On the night of November 8, 1800, fire devastated the War Office, consuming the papers, records, and books stored there. Two weeks later, Secretary of War Samuel Dexter lamented in a letter that “All the papers in my office [have] been destroyed.” For the past two centuries, the official records of the War Department effectively began with Dexter’s letter. Papers of the War Department 1784-1800, an innovative digital editorial project, changes that by making some 42,000 documents of the early War Department many long thought irretrievable but now reconstructed through a painstaking, multi-year research effort available online to scholars, students, and the general public.
The Papers record far more than the era’s military history. Between 1784 and 1800, the War Department was responsible for Indian affairs, veteran affairs, naval affairs (until 1798), as well as militia and army matters. During the 1790s, the Secretary of War spent seven of every ten dollars of the federal budget (debt service excepted). The War Office did business with commercial firms and merchants all across the nation; it was the nation’s largest single consumer of fabric, clothing, shoes, food, medicine, building materials, and weapons of all kinds. “Follow the money,” it is said, if you want to learn what really happened, and in the early days of the Republic that money trail usually led to the War Office. For example, the War Department operated the nation’s only federal social welfare program, providing veterans’ benefits (including payments to widows and orphans) to more than 4,000 persons. It also provided internal security, governance, and diplomacy on the vast frontier, and it was the instrument that shaped relations with Native Americans. In many respects, the papers lost in the War Office fire of 1800 constituted the “national archives” of their time.
Papers of the War Department 1784-1800 presents this collection of more than 42,000 documents in a free, online format with extensive and searchable metadata linked to digitized images of each document, thereby insuring free access for a wide range of users. Scholars will find new evidence on many subjects in the history of the Early Republic, from the handling of Indian affairs, pensions and procurement to the nature of the first American citizens’ relationship with their new Federal government. The Papers offer a window into a time when there was no law beyond the Constitution and when the administration first worked out its understanding and interpretation of that new document. For more than two hundred years these important papers have been lost to scholars, and their absence is one of the key reasons why so little serious military history has been written about this period.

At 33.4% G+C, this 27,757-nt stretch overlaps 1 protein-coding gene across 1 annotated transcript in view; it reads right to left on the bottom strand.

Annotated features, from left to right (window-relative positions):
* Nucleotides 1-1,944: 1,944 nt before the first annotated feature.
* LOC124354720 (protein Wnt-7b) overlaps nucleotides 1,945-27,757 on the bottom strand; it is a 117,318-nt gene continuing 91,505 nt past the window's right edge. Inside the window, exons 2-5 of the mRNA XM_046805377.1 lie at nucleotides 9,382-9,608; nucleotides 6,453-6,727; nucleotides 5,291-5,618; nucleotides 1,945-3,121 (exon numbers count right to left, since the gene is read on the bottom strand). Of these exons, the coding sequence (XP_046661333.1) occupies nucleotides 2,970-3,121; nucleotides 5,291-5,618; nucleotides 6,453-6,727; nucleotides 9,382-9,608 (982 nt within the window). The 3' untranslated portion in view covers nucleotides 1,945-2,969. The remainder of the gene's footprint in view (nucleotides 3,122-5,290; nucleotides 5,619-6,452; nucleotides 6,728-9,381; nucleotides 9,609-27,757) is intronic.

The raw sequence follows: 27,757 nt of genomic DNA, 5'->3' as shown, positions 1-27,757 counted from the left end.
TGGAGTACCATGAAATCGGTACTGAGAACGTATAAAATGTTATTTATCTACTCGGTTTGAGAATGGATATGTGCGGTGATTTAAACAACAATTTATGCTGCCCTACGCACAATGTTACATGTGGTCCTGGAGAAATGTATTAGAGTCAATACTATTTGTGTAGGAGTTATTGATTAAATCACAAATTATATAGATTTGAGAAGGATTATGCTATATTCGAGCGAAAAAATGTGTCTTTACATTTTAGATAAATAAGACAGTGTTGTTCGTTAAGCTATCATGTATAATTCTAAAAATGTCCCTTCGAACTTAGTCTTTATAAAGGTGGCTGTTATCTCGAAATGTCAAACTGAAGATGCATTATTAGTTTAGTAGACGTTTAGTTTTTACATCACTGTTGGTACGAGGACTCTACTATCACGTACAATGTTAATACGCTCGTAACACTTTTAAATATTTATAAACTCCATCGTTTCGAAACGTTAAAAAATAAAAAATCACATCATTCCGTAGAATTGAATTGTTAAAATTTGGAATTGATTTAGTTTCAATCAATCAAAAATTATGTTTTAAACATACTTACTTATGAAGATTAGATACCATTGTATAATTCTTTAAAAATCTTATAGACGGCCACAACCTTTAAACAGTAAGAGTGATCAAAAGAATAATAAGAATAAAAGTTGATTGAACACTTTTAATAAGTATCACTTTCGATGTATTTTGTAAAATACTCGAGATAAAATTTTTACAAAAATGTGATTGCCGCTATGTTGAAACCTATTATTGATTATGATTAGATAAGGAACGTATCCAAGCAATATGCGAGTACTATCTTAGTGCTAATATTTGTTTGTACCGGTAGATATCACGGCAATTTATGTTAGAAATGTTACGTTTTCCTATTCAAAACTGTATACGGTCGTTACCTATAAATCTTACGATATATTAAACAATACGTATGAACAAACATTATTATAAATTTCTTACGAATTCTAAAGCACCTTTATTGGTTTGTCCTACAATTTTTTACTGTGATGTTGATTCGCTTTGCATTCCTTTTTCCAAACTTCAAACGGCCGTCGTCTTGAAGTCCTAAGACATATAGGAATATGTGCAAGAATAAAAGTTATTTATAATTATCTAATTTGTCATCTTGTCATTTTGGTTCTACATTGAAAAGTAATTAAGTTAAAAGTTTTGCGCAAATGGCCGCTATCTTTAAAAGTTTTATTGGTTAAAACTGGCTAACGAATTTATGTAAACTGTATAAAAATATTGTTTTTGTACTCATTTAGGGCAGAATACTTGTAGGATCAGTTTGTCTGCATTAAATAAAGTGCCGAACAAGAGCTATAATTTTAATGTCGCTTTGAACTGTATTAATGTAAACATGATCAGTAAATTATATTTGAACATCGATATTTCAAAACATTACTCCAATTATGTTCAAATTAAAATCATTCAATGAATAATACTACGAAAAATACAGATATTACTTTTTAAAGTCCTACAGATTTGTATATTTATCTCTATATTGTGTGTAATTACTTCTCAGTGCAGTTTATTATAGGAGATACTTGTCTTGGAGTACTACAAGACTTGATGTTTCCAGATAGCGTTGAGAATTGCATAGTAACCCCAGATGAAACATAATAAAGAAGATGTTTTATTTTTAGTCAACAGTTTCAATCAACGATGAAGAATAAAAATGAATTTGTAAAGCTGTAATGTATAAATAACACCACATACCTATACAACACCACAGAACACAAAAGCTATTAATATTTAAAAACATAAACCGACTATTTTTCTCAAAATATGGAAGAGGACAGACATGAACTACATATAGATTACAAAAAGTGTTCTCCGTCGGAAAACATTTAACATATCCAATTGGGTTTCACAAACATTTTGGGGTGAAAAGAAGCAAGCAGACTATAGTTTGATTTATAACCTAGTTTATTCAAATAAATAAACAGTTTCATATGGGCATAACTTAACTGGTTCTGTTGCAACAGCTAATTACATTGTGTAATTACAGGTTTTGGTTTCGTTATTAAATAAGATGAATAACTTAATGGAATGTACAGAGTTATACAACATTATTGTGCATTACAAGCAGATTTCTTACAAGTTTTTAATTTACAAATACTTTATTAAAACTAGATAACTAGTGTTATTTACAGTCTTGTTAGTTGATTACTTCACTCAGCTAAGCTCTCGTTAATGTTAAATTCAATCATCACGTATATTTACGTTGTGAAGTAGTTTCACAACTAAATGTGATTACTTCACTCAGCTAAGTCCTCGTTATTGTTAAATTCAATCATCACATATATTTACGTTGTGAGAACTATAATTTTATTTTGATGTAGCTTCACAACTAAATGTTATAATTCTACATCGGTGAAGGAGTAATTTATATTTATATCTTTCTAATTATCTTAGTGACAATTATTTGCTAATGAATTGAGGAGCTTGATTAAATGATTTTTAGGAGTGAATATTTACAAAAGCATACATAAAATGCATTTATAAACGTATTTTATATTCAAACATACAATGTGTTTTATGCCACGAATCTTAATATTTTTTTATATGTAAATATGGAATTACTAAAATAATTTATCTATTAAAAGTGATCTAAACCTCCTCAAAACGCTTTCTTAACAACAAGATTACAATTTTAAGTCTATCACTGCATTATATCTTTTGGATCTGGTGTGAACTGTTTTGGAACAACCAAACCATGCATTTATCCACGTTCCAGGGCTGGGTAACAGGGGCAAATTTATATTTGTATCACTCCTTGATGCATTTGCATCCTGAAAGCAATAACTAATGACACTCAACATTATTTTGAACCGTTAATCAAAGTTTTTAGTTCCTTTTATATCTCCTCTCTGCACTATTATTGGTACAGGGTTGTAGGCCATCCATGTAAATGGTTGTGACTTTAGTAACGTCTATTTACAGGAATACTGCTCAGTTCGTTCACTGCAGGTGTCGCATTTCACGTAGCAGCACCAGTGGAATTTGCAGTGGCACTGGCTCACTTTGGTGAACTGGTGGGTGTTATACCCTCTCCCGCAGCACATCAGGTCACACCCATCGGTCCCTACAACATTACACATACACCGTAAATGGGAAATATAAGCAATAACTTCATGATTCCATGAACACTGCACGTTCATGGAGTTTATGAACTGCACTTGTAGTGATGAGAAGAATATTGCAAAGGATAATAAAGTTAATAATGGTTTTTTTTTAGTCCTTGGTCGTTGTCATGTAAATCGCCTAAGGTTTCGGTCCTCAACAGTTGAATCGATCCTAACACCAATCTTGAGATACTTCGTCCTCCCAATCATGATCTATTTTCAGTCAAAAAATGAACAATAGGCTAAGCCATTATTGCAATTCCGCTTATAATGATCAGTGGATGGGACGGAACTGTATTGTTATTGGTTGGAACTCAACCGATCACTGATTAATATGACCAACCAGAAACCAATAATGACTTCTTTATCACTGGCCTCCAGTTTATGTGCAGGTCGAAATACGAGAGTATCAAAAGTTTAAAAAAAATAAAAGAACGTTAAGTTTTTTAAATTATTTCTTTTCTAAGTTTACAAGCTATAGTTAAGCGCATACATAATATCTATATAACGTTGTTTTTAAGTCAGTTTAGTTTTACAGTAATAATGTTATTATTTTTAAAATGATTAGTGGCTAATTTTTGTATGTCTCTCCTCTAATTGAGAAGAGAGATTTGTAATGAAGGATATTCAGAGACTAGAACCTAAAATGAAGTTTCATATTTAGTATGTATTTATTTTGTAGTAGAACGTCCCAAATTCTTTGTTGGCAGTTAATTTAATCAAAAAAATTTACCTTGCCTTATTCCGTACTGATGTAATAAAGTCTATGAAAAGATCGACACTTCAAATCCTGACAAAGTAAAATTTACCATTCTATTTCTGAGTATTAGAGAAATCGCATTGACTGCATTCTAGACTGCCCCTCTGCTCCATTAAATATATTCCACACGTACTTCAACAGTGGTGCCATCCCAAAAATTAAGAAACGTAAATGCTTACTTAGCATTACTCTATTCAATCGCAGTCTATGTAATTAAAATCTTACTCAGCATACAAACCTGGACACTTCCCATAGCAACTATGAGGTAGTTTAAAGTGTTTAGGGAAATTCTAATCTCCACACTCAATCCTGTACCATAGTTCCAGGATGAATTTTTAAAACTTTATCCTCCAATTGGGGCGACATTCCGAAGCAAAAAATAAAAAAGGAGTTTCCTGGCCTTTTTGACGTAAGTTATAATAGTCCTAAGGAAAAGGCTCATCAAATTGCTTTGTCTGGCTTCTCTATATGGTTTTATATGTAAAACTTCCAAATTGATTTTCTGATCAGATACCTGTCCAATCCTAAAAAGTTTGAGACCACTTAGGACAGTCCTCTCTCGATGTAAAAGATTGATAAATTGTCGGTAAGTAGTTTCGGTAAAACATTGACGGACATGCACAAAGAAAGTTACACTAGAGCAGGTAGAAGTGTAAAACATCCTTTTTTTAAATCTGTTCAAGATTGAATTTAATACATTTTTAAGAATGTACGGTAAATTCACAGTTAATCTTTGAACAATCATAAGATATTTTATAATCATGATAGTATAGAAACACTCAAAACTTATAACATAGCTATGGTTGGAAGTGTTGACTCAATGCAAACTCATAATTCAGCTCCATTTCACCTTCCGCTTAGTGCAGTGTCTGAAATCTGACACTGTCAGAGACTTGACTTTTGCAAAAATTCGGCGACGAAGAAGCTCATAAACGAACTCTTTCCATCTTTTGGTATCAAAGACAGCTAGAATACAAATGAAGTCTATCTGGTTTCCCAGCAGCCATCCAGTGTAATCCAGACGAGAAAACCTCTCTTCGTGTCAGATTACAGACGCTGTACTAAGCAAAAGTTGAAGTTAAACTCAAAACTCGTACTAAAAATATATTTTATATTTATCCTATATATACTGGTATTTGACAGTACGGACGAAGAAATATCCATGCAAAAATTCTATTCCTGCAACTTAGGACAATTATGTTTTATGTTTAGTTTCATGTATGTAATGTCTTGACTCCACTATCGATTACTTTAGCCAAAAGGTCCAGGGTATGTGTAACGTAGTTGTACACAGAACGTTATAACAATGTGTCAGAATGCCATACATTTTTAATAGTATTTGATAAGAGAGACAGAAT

The project to reconstitute the War Department Papers was begun by Ted Crackel more than a dozen years ago, and it has involved years of painstaking work, including visits to more than 200 repositories and the consulting of more than 3,000 collections in the United States, Canada, England, France, and Scotland. In 2004, however, work on the project was essentially suspended when Crackel became the editor of the George Washington Papers. But in early 2006, the project was transferred to the Center for History & New Media at George Mason University, which is working to realize Crackel’s original vision. Indeed, perhaps uniquely among U.S. institutions, Mason combines the scholarly, technical, and institutional qualities (including substantial staff with credentials in military history, the history of the early republic, historical editing, and especially digital history) necessary to complete the project in a professional and timely manner.
Our online and open access model of publication brings these fascinating primary sources to non-scholarly audiences as well. Military history enjoys a wide audience, and those amateurs, enthusiasts, interested citizens, and, of course, active and retired members of the military will also seek out this remarkable collection.
Our overall ambition, in sum, is to use the best technology of the early twenty-first century to recover and make widely available this vital record of American history that was seemingly lost at the dawn of the nineteenth century.
- Christopher Hamner, Principal Investigator, Editor-in-Chief
- Jim Safley, Associate Editor for the Digital Edition, Technical Lead
- Kim Nguyen, Web designer
- Megan Brett, Assistant Editor, 2011-2013, Transcription Editor, 2011-present
- Jessica Dauterive, Project Manager and Transcription Editor
- Roy Rosenzweig, Principal Investigator, 2006-2007
- Sharon Leon, Project Director, 2011-2017
- Tom Scheinfeldt, Project Director, 2006-2010
- Jane Turner Censer, Consulting Editor
- Ron Martin, Associate Editor, 2008-2015
- Laura Veprek, Web Designer, 2006-2008
- Alyssa Toby Fahringer, Transcription Editor, 2015-2019, Project Manager, 2017-2019
- Kristin Conlin, Assistant Editor, 2006-2011
- Dick Harless, Assistant Editor, 2006-2011
- Ben Huggins, Assistant Editor, 2006-2007
- Mark Phillips, Assistant Editor, 2007-2009
- Jenny Reeder, Assistant Editor, 2008-2010
- Jonathan Barth, Assistant Editor, 2009-2012
- Alexa Potter, Assistant Editor, 2010-2011
- David Goure, Intern, 2006-2008